With atrial tachycardias the heart rate is rapid (approximately 150 beats per minute) with atrial impulse generation. Ventricular rate is also correspondingly increased and is driven by the atrial impulses (“protect the ventricles”). Sinus tachycardia (Figure 3) has complexes that appear normal and are evenly spaced. The only apparent abnormality on the ECG is that the rate is greater than 100 beats per minute (bpm).

Multifocal atrial tachycardia (Figure 4) may be the result of several ectopic foci firing at different rates. P waves can be contoured resulting if varying lengths of the PR, PP and RR intervals. Inverted P waves suggest that the impulse generation occurs in a retrograde fashion.

Paroxysmal Supraventricular Tachcardia (PSVT, Figure 5) are rapid heart rates that result from a regular succession of ectopic beats in the atria or from a reentry pathway within the AV node. A PSVT can last anywhere from a few seconds to as long as several days. Two impulse pathways exist within the AV node. The alpha and beta pathways typically allow for directed impulse conduction through the AV node. Figure 5 shows that if a unidirectional block develops a recycling of the impulse can occur. A PSVT may result in atrial rates of 160 to 220 bpm, with normal or inverted P waves. The QRS complex can be normal, narrow or widened. The shapes of the QRS complex assist in making therapeutic drug selection. Therapeutic drug selection is discussed in the subsequent therapeutic lectures.

Atrial flutters and fibrillations can be differentiated from each other by looking for a rhythmic pattern on the ECG, which indicates a flutter or a “wavy” non-cyclic pattern to the baseline between QRS complexes, suggesting a fibrillation. Atrial flutter (Figure 6) can induce rapid atrial rates in excess of 300 bpm with only every second or third atrial impulse being conducted to the ventricles, giving rise to a ventricular rate of 100-150 bpm (“protect the ventricles”). Rapid flutter (F) waves may be seen between each of the QRS complexes. A flutter is defined as a rhythmic cycling of an electrical impulse and a fibrillation is defined as uncoordinated and “out-of-control” impulse conduction.

Atrial fibrillation (Figure 7) results from quivering, uncoordinated atrial activity, which produces an irregular ventricular rhythm. There are two types of atrial fibrillation: course and fine fibrillation. A course atrial fibrillation is characterized by a “saw-tooth” like baseline before each QRS complex. Whereas a fine atrial fibrillation is a smooth wavy almost flat line before each QRS complex. P waves may be absent and the ventricular response is irregular and again can be narrow or wide.

Junctional rhythm (nodal rhythm, Figure 8) results from the cells at the junction of the atrium and the AV node depolarizing spontaneously and may even become the “pacemaker” site determining overall cardiac rhythm (“Escape beat”). Normal anterograde conduction into the ventricles results in a typical QRS complex, whereas retrograde conduction into the atria produces a P wave that is often inverted and may actually occur after the QRS complex or not at all.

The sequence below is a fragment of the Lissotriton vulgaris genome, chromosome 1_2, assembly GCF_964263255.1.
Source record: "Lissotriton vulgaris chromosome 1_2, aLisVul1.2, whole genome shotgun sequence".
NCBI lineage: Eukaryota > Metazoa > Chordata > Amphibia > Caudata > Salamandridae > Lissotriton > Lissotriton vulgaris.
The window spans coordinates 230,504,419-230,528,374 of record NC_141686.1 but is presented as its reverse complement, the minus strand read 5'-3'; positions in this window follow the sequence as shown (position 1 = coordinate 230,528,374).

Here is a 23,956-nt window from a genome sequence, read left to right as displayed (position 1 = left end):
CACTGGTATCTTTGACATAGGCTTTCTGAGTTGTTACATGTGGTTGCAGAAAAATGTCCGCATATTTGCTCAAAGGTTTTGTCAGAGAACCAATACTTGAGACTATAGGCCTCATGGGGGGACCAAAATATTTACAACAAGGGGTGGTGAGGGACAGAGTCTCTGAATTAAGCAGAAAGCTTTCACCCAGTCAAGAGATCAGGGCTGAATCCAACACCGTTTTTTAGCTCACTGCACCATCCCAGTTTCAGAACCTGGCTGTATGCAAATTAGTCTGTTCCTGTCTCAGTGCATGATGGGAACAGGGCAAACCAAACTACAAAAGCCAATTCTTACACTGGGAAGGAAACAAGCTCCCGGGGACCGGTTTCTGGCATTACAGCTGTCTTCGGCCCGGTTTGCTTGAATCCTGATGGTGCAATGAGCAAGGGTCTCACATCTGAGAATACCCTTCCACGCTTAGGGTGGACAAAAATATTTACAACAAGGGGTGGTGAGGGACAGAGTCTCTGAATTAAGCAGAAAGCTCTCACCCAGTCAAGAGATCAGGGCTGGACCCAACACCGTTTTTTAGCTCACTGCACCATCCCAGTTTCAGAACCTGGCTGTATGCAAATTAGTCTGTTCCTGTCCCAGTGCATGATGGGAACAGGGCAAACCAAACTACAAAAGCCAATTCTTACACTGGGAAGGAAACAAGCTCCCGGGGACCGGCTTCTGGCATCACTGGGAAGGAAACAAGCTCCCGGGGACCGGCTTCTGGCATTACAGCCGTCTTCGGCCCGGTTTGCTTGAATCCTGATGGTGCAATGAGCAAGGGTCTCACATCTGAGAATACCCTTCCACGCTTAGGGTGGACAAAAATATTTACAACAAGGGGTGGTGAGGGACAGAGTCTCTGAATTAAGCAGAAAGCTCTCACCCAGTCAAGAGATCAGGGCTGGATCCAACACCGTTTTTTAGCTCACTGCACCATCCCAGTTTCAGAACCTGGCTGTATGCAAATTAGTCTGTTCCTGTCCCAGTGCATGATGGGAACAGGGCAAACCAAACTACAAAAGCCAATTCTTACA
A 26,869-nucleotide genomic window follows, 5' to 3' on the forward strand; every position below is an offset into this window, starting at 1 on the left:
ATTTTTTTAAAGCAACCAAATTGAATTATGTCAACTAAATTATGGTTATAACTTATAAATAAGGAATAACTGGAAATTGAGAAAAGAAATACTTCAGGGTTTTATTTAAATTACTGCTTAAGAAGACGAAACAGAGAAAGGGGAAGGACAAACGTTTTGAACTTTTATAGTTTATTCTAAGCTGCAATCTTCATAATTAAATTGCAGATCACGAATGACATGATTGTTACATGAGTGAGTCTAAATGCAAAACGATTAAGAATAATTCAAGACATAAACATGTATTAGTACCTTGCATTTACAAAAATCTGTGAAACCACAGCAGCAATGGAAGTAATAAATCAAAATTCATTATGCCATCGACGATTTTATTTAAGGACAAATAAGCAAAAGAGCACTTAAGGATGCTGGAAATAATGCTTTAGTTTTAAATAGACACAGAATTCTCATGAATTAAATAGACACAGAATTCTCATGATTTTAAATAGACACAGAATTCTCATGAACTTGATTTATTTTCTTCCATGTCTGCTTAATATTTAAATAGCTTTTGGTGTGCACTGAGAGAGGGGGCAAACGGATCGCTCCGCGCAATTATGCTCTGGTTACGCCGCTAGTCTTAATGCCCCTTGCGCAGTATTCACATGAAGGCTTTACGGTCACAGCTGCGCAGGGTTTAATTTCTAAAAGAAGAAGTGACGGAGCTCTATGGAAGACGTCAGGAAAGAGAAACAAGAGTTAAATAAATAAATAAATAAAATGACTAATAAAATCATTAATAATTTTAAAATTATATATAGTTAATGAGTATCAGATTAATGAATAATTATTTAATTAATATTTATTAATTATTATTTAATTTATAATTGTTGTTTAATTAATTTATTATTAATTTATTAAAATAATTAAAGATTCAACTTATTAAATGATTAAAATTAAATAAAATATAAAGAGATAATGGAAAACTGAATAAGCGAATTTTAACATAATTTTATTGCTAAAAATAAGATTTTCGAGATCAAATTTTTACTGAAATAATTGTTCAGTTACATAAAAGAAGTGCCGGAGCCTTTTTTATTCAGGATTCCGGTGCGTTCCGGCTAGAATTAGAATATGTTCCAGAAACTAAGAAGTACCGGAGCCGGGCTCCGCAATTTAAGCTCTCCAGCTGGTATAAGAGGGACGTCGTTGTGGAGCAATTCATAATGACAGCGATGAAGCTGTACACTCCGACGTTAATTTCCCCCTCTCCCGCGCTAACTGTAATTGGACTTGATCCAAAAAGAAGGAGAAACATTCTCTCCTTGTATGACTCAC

Ventricular premature beats (Figure 9) are characterized as ventricular contractions not coupled to an atrial impulse and occur prior to the next expected normal SA-initiated QRS response. A series of premature ventricular contractions can be suggestive of ventricular tachycardia may soon follow. Subsequently, the therapeutic lectures examine the rate of premature ventricular contractions (PVC) and when and how aggressively they need to be treated. The QRS complex is typically abnormal and distorted in shape.

Ventricular tachycardia (Figure 10) result in rapid ventricular rates not initiated by SA, atrial, or AV sources (recall these would be termed “supraventricular” tacycardia). This form of arrhythmia can result in heart rates in excess of 120 bpm and are commonly seen in association with ischemic tissue damage resulting in circulating or reentry of impulses within the ischemic zone. Students are told to think of ventricular tachycardia as the “flutter” of the ventricles. That is they typically have some form of consistent pattern associated with their development.

Ventricular fibrillation (Figure 11) results from chaotic ventricular activity depicted by bizarre and uncoordinated ECG traces. Circulatory arrest occurs within seconds and death within minutes if not corrected immediately. As with atrial fibrillation, two forms of ventricular fibrillation are seen: coarse and fine. The typical progression of these last three forms of ventricular arrhythmia is PVC, followed by ventricular tachycardia, followed by ventricular fibrillation. A discussion of how fine ventricular fibrillation may be mistaken for asystole then takes place.

Heart block is a delayed or interruption in the normal impulse conduction between the atria and the ventricles. Firstdegree heart block (Figure 12) is characterized by all impulses being conducted through the AV junction but the conduction time (PR interval) is abnormally prolonged (> 0.20 seconds).

Second degree heart block results from partial blockade to impulse conduction; some impulses are conducted to the ventricles but others are blocked. Mobitz I (Wenckebach, Figure 13) is characterized by repetitive cycles of progressively lengthening of AV conduction time, eventually leading to nonconduction of one beat (“dropped beat”). This form of arrhythmia typically has a pattern in that the PR interval gets longer, longer, longer and then drops out completely and then the pattern then repeats. Mobitz II (non-Wenckebach, Figure 14) involves conduction of some impulses with a constant AV conduction time, and nonconduction of other impulses resulting in the sudden and unpredictable dropping of QRS complexes.